Archive for the ‘Sphinx’ Category

Review — Royal Ballet Triple Bill: Agon, Sphinx, and Limen, 13th November 2009

14 November, 2009

Marianela Nuñez as the Sphinx in Tetley's ballet Sphinx, Royal Ballet photo by Bill Cooper

This was a second visit, my first being on opening night. The dancers were the same, partly because of injury, although Sphinx should have had an entirely new cast. But this time I was close to the stage in the Stalls Circle, so things looked different. I’ll say nothing further about Agon, but make a few more notes about Sphinx and Limen.

In Egypt sphinxes represented power and vigilance, guarding temples. In Greece however there was but one mythological sphinx, represented with a female head and breasts, lion’s body, eagle’s wings and serpent-headed tail. In short a monster that was said to guard the city of Thebes, killing any traveller who could not solve the riddle it asked. In Cocteau’s 1934 play La machine infernale the Sphinx challenges her own destiny. Weary of immortality she desires love and freedom, and takes the guise of a young woman. She falls in love with Oedipus and tells him the answer to the riddle, enabling him to continue to Thebes and follow his destiny. Glen Tetley’s ballet Sphinx was inspired by Cocteau’s play, which he saw in New York in 1950, and he composed the choreography for just three dancers: Oedipus, The Sphinx, and her guardian Anubis, who warns her against falling for Oedipus. Once again Edward Watson was immensely powerful as Anubis, and Marianela Nuñez was a superb Sphinx, but from close up Rupert Pennefather was disappointing. He seemed to be going through the correct motions, but the dance didn’t come from within. In a part like this he needs a greater identification with the character —he needs to own the role.

Wayne McGregor’s new ballet Limen is in two parts, and I liked the first half with the bright costume tops. These disappear in the second half where the lighting is low and the on-again off-again blue lights distract from the action. In the dim light some of the dancers are stationary with their backs to the audience, while one or two dance around them. Apart from the fact that the screen came to the front with its lights mostly on, there was no resolution, but I would have preferred one, particularly since this was the last work of the evening.

Triple Bill — Agon, Sphinx, and Limen, Royal Ballet, November 2009

5 November, 2009

Melissa Hamilton and Carlos Acosta in Agon, photo by Bill Cooper

Agon is a Greek word meaning ‘contest’, and this 1957 Balanchine ballet is for twelve dancers who perform in twos, threes, etc. without any story. The music by Stravinsky is interestingly varied, some parts strongly represented by wind instruments, and others very quiet. The main pas-de-deux towards the end was brilliantly performed by Carlos Acosta and Melissa Hamilton, who continues to impress as a rising star in the company. In the two pas-de-trois we had Johan Kobborg with Yuhui Choe and Hikaru Kobayashi, and Mara Galeazzi with Valeri Hristov and Brian Maloney. The dancers all performed beautifully, and Daniel Capps did an excellent job conducting the orchestra.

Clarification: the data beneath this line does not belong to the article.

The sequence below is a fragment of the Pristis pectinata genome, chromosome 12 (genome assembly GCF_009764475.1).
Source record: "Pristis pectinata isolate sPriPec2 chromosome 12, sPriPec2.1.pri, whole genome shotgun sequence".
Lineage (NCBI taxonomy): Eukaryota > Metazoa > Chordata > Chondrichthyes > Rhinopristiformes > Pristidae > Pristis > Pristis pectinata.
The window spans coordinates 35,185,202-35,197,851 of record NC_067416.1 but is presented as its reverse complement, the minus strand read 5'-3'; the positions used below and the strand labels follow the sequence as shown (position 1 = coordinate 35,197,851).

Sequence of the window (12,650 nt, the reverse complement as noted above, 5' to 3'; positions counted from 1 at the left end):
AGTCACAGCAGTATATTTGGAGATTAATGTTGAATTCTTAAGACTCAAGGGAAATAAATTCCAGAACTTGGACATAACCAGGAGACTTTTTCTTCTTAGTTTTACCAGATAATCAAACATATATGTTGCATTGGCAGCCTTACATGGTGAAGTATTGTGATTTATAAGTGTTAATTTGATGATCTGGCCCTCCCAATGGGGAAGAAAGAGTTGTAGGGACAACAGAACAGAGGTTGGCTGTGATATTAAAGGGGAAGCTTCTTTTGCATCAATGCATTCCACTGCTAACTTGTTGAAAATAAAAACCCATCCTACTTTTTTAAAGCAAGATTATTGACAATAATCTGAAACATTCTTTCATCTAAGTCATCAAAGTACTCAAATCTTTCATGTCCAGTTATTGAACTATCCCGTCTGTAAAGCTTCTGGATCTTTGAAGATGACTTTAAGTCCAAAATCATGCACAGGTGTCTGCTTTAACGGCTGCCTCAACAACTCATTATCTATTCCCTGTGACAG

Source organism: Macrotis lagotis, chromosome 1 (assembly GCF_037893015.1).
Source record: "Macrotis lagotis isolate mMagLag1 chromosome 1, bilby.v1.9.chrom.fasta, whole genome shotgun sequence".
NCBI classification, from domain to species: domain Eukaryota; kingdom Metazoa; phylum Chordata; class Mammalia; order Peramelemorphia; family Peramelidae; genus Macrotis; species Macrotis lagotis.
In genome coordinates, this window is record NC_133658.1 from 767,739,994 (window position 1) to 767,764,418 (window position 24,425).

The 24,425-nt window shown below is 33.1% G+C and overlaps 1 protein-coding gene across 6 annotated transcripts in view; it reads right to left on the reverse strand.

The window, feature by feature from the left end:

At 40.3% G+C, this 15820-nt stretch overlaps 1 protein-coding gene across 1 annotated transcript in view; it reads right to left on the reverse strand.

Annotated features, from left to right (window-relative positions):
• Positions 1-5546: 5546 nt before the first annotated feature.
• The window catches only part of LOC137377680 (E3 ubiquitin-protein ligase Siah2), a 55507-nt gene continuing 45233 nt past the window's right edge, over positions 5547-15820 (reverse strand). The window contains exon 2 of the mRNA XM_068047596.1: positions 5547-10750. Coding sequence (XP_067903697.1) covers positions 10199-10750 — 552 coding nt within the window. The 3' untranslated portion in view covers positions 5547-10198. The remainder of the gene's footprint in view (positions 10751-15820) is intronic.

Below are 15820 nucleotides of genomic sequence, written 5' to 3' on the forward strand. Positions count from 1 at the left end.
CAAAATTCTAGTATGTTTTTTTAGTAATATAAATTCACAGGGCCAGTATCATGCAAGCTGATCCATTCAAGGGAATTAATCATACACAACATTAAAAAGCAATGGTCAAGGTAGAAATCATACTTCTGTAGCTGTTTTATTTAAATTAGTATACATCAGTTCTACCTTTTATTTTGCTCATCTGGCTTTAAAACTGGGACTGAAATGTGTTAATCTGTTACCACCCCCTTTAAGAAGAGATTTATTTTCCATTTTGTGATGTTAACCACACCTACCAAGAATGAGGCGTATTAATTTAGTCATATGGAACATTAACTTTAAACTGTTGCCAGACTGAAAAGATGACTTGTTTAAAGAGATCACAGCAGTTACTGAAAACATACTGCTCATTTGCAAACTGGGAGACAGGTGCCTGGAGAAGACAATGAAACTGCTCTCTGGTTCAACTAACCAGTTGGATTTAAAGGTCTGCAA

Sphinx is a ballet by Glen Tetley to music of Martinů, originally choreographed for American Ballet Theatre in 1977. It’s based on Jean Cocteau’s La machine infernale, a reworking of the Oedipus myth, exploring the conflict between free will and fate. There are three dancers, the Sphinx, Oedipus and Anubis, the jackal-headed god who shepherds the dead into the Egyptian underworld. The choreography for the two men is intensely physical and both Edward Watson as Anubis, and Rupert Pennefather as Oedipus, danced like gods, while Marianela Nuñez was an attractively seductive sphinx. This was the first performance of the work by the Royal Ballet, and it used the original designs by the late Rouben Ter-Arutunian, with costumes by Willa Kim and lighting by John B. Read. The costumes were very effective, making the men look as if they were dancing naked, but with painted bodies.

Limen is a new ballet by Wayne McGregor. The title refers to the threshold of some physiological or psychological response, and we were presented at the beginning with dancers behind a transparent bluish screen. On the screen were projected single digit numbers of various sizes — like those on an LED display — that moved and changed value. The costumes by Moritz Junge were colourful tops with shorts, well set off by Lucy Carter’s lighting, which at one point showed thick bright coloured stripes from one side of the stage to the other. The choreography combined strong physicality alternating with moments of calm, but towards the end I found the production distracted me from watching the dancers. A screen with a matrix of small blue lights at the back of the stage moved very slowly forward, and as it did so some lights went out, while others came on. I’ve seen mysterious on-off lighting on stage before, but the trouble is that I’m always trying to work out the pattern and this distracts me from the dancing or singing that is the main point of the work. Obviously the lights were meant to recall the screen at the start, because as they came closer I could see that each light was a small single digit number. Presumably one has now gone over the threshold to a new level of reality.

The choreography fitted very well with the lovely music by Finnish composer Kaija Saariaho, conducted by Barry Wordsworth, who was also the conductor of the previous ballet Sphinx. Since this ballet was brand new, it was danced by a very strong cast of fifteen, including Edward Watson, Steven McRae and Eric Underwood among the men, and Leanne Benjamin and Marianela Nuñez among the women. It works well, but Wayne McGregor seems to have too strong a predilection for screens that distract from his choreography.